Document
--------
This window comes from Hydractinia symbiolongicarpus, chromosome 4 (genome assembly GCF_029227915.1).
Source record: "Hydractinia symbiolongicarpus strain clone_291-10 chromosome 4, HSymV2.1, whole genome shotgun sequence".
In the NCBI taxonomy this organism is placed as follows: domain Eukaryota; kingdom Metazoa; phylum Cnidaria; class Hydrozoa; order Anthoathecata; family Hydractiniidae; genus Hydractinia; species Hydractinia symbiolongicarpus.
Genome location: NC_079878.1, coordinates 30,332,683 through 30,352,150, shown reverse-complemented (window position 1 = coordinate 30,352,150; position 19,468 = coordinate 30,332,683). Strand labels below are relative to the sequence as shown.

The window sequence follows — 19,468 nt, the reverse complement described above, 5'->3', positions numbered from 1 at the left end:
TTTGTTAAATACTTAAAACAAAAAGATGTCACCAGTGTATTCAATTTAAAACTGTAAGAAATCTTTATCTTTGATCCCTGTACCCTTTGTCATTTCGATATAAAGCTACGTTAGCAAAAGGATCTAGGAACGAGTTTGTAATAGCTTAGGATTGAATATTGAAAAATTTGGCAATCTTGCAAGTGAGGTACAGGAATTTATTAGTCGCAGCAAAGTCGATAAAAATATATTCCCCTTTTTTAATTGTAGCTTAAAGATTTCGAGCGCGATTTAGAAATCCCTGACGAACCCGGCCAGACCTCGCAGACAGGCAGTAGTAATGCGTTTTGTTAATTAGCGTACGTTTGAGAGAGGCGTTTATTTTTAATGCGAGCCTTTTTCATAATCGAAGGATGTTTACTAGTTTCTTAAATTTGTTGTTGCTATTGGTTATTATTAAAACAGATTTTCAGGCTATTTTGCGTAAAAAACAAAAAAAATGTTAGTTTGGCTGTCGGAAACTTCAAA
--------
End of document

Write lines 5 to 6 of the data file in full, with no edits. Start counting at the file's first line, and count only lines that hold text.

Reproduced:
The window sequence follows — 19,468 nt, the reverse complement described above, 5'->3', positions numbered from 1 at the left end:
TTTGTTAAATACTTAAAACAAAAAGATGTCACCAGTGTATTCAATTTAAAACTGTAAGAAATCTTTATCTTTGATCCCTGTACCCTTTGTCATTTCGATATAAAGCTACGTTAGCAAAAGGATCTAGGAACGAGTTTGTAATAGCTTAGGATTGAATATTGAAAAATTTGGCAATCTTGCAAGTGAGGTACAGGAATTTATTAGTCGCAGCAAAGTCGATAAAAATATATTCCCCTTTTTTAATTGTAGCTTAAAGATTTCGAGCGCGATTTAGAAATCCCTGACGAACCCGGCCAGACCTCGCAGACAGGCAGTAGTAATGCGTTTTGTTAATTAGCGTACGTTTGAGAGAGGCGTTTATTTTTAATGCGAGCCTTTTTCATAATCGAAGGATGTTTACTAGTTTCTTAAATTTGTTGTTGCTATTGGTTATTATTAAAACAGATTTTCAGGCTATTTTGCGTAAAAAACAAAAAAAATGTTAGTTTGGCTGTCGGAAACTTCAAA